Become a digitalPLUS subscriber. $12 for 12 weeks.
Health Maryland Health

Local researchers get in on Ice Bucket Challenge to raise money, awareness for ALS

The hottest Facebook trend right now is ice.

The "Ice Bucket Challenge" became a fundraising bonanza in recent weeks for the ALS Association, which has garnered about 107,000 new donors — about 31/2 times the number of people who have amyotrophic lateral sclerosis.

Those who research and treat the rare neurological disorder, better known as Lou Gehrig's disease, aren't even sure how many people knew what it was before the challenge.

"This has been the biggest bang for our buck," Rita Sattler, an ALS researcher in the Robert Packard Center for ALS at Johns Hopkins, said about the money and awareness from the campaign. "Or the biggest bang for our bucket."

Sattler dumped ice water over her head Wednesday to help Packard, which had raised about $25,000 in the past few days from the campaign, which involves taking the chilly bath within 24 hours of being challenged or making a donation to an ALS cause.

Many people appear to have doused themselves and given money before challenging others.

On campus Wednesday, about two dozen other white-coated Packard researchers joined Sattler with buckets, as well as foam boxes and plastic trash cans, in the scientists' version of a wet T-shirt contest. Then they challenged five other academic research institutions and the National Institutes of Health.

The ALS Association said the origin of the Ice Bucket Challenge isn't known, but it was popularized in late July by Pete Frates, a Boston College baseball player who suffers from ALS, in association with the ALS' Massachusetts chapter. Other chapters began challenging supporters and the ice storm began.

Perhaps not since Lou Gehrig abruptly retired from baseball after disclosing he had the disease in 1939 has ALS garnered so much attention.

It may not be surprising that Orioles Adam Jones, Manny Machado and other team members have taken the challenge, given the disease's connection to their sport.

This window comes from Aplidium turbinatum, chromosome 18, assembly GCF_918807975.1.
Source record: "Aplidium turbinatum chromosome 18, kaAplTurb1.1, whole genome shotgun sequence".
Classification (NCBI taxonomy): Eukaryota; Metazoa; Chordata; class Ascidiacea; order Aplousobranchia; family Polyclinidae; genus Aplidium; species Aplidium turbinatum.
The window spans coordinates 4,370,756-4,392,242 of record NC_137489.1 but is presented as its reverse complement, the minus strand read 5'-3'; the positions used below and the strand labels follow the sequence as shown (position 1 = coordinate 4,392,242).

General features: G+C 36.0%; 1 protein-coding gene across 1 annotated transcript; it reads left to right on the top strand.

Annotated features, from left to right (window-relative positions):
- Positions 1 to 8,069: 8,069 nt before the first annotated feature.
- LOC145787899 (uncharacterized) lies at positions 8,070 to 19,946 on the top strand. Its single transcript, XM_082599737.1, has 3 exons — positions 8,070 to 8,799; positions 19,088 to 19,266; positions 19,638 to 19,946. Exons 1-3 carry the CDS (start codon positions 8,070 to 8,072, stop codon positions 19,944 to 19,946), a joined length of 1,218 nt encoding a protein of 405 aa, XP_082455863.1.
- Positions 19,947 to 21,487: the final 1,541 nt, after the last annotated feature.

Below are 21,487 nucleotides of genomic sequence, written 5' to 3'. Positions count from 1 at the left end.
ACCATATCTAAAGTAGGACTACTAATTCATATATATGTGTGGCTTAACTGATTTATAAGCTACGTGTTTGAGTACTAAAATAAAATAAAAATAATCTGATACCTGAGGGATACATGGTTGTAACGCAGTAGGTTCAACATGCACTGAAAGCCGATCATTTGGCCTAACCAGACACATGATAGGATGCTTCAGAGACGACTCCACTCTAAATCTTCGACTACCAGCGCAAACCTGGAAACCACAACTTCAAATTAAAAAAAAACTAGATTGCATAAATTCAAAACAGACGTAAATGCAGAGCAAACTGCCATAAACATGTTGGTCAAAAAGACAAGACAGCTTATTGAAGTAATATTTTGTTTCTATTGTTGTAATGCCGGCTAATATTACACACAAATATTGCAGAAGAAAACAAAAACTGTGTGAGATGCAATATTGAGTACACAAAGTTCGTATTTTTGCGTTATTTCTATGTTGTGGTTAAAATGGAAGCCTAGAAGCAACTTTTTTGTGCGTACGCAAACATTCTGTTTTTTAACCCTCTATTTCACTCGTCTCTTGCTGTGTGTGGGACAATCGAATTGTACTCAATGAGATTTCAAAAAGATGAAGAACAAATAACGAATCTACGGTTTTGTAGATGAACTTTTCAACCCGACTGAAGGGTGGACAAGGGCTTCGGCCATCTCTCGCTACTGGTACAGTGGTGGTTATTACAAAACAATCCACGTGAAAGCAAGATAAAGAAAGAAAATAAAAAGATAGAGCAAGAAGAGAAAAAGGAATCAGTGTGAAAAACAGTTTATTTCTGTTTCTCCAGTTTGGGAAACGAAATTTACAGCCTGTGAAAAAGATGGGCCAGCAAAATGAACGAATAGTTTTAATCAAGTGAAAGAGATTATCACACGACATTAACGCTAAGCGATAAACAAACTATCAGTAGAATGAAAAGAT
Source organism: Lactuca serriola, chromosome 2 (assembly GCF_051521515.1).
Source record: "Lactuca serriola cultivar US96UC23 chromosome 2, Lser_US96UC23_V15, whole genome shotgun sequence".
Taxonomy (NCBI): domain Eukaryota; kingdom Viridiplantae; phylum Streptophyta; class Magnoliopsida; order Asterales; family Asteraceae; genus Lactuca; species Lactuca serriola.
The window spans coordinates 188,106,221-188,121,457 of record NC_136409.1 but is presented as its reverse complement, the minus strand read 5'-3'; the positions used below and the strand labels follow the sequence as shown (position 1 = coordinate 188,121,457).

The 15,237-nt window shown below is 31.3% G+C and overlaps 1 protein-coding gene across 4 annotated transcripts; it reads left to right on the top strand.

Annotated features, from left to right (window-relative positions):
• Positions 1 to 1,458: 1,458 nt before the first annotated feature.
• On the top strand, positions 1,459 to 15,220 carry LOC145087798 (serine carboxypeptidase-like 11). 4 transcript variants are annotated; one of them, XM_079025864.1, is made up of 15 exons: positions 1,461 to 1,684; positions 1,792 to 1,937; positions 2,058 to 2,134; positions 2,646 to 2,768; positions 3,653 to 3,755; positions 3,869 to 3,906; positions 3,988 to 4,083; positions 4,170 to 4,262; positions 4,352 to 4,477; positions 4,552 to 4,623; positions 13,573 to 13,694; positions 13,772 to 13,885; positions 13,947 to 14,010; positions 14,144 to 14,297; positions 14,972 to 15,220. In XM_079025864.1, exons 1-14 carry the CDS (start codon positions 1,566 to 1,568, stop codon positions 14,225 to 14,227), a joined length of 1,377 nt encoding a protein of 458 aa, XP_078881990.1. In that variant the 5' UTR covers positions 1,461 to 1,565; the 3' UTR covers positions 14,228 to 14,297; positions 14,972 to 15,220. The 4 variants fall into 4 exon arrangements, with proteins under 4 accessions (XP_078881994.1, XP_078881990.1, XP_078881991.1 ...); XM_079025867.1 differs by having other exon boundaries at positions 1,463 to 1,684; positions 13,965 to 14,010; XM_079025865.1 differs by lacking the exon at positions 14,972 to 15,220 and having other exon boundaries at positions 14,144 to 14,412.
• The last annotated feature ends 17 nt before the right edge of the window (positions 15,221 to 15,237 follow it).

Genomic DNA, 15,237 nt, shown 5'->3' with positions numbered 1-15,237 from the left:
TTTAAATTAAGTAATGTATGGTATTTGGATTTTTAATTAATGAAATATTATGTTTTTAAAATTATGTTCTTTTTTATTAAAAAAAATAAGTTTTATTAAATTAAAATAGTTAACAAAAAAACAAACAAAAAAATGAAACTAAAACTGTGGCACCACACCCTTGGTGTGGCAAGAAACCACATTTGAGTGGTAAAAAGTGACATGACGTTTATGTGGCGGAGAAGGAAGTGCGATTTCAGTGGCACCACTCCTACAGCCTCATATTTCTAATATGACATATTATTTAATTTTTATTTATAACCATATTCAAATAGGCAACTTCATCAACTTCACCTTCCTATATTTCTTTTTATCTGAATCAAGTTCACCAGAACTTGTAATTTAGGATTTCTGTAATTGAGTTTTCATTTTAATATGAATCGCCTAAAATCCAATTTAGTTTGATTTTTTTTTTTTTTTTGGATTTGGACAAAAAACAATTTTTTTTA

But other athletes, as well as celebrities and politicians have joined in, including Justin Timberlake, Martha Stewart and some of the Kennedys. Even President Barack Obama has been challenged. He said he'd make a donation.

Many Ravens have participated, and the Brigance Brigade, created by O.J. Brigance, a former Raven player and now a team executive, who has ALS, reports "a nice spike in donations."

The ALS Association reported Wednesday that it and its 38 chapters had raised $5.7 million since July 29, compared with $1.2 million for the same period last year.

"To my knowledge there is nothing in our organization's history that can compare to the kind of awareness and funds raised by the Ice Bucket Challenge," said Alex Swope, spokesman for the ALS Association's DC/MD/VA Chapter. "It is truly extraordinary and we look forward to putting those dollars to use helping those living with ALS and searching for treatments and a cure."

Swope said there isn't anything enjoyable about an incurable terminal illness, but the challenge may have resonated because it's fun and accessible. Also, he said it was a way for supporters to call on their favorite celebrities to do something.

Officials at the ALS association estimate about half the general public knew about the disease before the challenge, but the level of awareness is rising now.

ALS is less common than other neurological disorders such as muscular dystrophy and Parkinson's disease, said Dr. Justin Kwan, medical director of the University of Maryland ALS Center. There is only one approved drug to treat ALS, and the disease generally is fatal in three to five years.

That doesn't mean it's not treated, he said. Researchers also are learning more about the biology of the disease, and Kwan believes eventually it will become a chronic disorder that patients could live with.

Kwan said ALS causes degeneration of nerve cells in the brain and spinal cord that control muscle movement. Sufferers lose their ability to move their arms and legs. Then they lose their ability to speak and eat. It becomes fatal when they lose their ability to breathe.

"It's one of most horrendous diseases we treat," Kwan said. "It's so wonderful that people are utilizing the Internet and technology to raise awareness for ALS. Every little bit helps."

meredith.cohn@baltsun.com

Copyright © 2014, The Baltimore Sun
Related Content
Comments
Loading